About as much as it would take to “destroy the nuclear weapons capacity” of, say, Lichtenstein, or Monaco, or Switzerland. Nothing at all, since these countries also lack nuclear weapons or the capacity to make them.

    There IS a country in the Middle East that really DOES have nuclear weapons, hundreds of them. And the name of the country starts with the letter “I”. But it’s not Iran. And it’s not Iraq.

    But you won’t find out the name of this country from Daniel Pipes.

  2. avatar Jon Harrison says:

    It’s fascinating, albeit a bit scary, to watch the neocons in action these days. Does Pipes seriously think Obama will bomb Iran in order to improve his poll numbers? Even Bill Clinton wasn’t that self-absorbed. No, the president isn’t going that route.
    So why Pipes’ editorial Hail Mary pass? Anybody have a guess?

    And fancy Robert Kagan appearing as the voice of reason!

    You gotta give it to the neocons, nothing stops them. There was a slight pause in their act just before the surge in Iraq, when the U.S. position there seemed about to collapse ignominiously, but now they’ve recovered that peculiar brio they like to exibit. If Iraq goes south in 2012 (with Tehran’s influence replacing Washington’s as it moves in to secure the dominance of the Shia), will anyone remember who started us on that road? Certainly the neocons will blame Obama for failure in Iraq; the question is whether the rest of the country will as well.

  3. avatar doob says:

    “Anybody have a guess?”

    I’ll hazard one. The neo-cons are making too much money on war mongering, and it’s always about the money, right? With their lucrative no-bids in their pocket that their Lord and Master Dick Cheney established they couldn’t possibly care less how many decent people of any race die as long as their accounts continue to bloat. Because in their simple minds the number of digits in your account is how you keep score! “Oh look! I’m winning!” “But what about all those dead and maimed people?” “Oh those numbers don’t come anywhere near my score, so all is well.”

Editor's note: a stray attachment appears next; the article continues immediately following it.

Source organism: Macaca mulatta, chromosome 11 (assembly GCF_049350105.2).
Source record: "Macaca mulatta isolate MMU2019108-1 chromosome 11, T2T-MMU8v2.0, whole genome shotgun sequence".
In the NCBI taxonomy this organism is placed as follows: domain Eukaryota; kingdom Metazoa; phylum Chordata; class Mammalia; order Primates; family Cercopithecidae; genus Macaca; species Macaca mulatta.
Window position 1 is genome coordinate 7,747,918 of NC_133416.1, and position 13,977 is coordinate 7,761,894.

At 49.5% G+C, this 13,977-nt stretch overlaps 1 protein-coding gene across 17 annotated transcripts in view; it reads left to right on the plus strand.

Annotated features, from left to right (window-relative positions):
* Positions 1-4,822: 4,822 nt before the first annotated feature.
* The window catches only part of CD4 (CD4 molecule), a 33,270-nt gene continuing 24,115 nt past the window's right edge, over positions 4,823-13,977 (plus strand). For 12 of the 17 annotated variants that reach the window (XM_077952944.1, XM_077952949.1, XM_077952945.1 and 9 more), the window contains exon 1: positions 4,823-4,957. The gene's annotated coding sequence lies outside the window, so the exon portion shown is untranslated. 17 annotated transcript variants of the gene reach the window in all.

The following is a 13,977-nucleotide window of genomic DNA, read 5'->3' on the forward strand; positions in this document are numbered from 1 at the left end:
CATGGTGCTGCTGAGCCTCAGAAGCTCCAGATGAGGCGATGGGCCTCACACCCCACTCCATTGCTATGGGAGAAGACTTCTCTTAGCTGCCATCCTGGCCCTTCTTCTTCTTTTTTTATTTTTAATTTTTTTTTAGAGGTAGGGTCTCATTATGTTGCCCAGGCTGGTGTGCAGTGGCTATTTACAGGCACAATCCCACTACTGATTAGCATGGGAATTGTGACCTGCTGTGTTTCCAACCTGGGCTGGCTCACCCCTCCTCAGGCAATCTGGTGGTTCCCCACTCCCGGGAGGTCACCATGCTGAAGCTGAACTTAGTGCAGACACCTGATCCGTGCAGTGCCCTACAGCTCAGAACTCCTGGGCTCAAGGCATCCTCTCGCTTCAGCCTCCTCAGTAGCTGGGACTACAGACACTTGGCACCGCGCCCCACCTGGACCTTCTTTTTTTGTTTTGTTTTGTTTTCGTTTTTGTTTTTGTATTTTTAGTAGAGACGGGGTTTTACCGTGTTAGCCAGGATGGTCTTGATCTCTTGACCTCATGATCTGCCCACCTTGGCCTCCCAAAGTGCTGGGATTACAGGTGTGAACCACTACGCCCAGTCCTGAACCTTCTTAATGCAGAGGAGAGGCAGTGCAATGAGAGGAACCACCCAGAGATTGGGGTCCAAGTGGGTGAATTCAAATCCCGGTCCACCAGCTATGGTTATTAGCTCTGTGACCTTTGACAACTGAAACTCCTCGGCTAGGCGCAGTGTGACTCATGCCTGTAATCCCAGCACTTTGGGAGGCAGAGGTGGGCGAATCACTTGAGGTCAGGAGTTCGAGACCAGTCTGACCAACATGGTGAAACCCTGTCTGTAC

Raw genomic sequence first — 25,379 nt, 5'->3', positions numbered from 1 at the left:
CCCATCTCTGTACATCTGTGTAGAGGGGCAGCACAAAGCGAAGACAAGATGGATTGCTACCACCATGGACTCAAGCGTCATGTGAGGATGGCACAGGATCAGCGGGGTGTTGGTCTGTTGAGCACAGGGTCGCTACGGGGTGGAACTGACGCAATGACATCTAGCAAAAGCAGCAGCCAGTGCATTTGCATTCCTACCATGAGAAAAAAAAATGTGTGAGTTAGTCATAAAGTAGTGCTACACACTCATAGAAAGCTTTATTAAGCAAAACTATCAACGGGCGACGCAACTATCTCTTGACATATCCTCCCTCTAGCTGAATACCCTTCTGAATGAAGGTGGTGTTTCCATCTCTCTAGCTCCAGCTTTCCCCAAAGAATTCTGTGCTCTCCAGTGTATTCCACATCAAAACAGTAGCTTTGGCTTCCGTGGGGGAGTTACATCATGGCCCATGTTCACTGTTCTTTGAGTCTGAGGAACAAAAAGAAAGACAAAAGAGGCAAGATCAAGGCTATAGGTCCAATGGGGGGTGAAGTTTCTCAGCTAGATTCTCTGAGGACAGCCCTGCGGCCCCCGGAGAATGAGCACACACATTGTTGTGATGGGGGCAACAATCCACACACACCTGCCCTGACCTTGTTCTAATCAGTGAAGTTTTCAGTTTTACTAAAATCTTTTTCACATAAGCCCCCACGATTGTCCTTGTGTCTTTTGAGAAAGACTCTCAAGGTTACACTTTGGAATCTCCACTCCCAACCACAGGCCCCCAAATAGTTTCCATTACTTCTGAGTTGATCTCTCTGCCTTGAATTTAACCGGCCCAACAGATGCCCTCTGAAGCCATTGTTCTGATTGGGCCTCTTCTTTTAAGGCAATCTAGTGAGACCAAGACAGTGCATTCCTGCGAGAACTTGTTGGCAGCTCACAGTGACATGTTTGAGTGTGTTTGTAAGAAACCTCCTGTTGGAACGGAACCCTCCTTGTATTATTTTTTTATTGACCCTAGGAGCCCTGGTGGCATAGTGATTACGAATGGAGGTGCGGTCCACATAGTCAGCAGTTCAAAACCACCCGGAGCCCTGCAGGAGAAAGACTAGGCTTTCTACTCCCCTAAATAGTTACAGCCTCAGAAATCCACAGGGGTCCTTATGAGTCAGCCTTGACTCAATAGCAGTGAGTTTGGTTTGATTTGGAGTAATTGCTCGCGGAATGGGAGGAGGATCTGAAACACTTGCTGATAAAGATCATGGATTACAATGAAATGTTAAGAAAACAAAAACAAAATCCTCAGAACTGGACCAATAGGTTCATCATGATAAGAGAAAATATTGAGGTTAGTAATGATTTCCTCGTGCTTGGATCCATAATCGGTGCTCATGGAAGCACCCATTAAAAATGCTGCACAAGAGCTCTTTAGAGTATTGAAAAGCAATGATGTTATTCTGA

4. avatar richard vajs says:

    Afghanistan, Iraq, Pakistan, Yemen and now Iran; can any but a fool not see that we are in quicksand? And for what reason are we going on? So that the hateful “settlers: can steal more land? So that Israel can become a full flowered genocidal apartheid regime? The neocons are radical Zionists. Their hatred of the Muslims will destroy America and probably the World.
    It is time to cut the Gordian knot – declare Israel a failed experiment. Let the Jews who are willing to live shoulder to shoulder with the Arabs, stay and live in Palestine. Give the Westernized Jews who will not assimilate, generous support to leave. Even if it costs us a trillion dollars, it will be a wise investment.

  5. avatar Roger Lafontaine says:

    This is a case of the baby (Israel) crying for the candy from its mother (US) again. It got a pretty good taste of this candy when it attacked Gaza a year ago and Lebanon before that. The Israelis were literally jumping for joy at the sight of the slaughter. They couldn’t get enough of it. They thought it was the greatest thing they ever witnessed. Now they have their sights set on Iran and the prospects of millions dying under bombs and missiles. They know that if they keep crying for it the mother will eventually give in as she has always done. The baby has learned its lesson well, but what has the mother learned?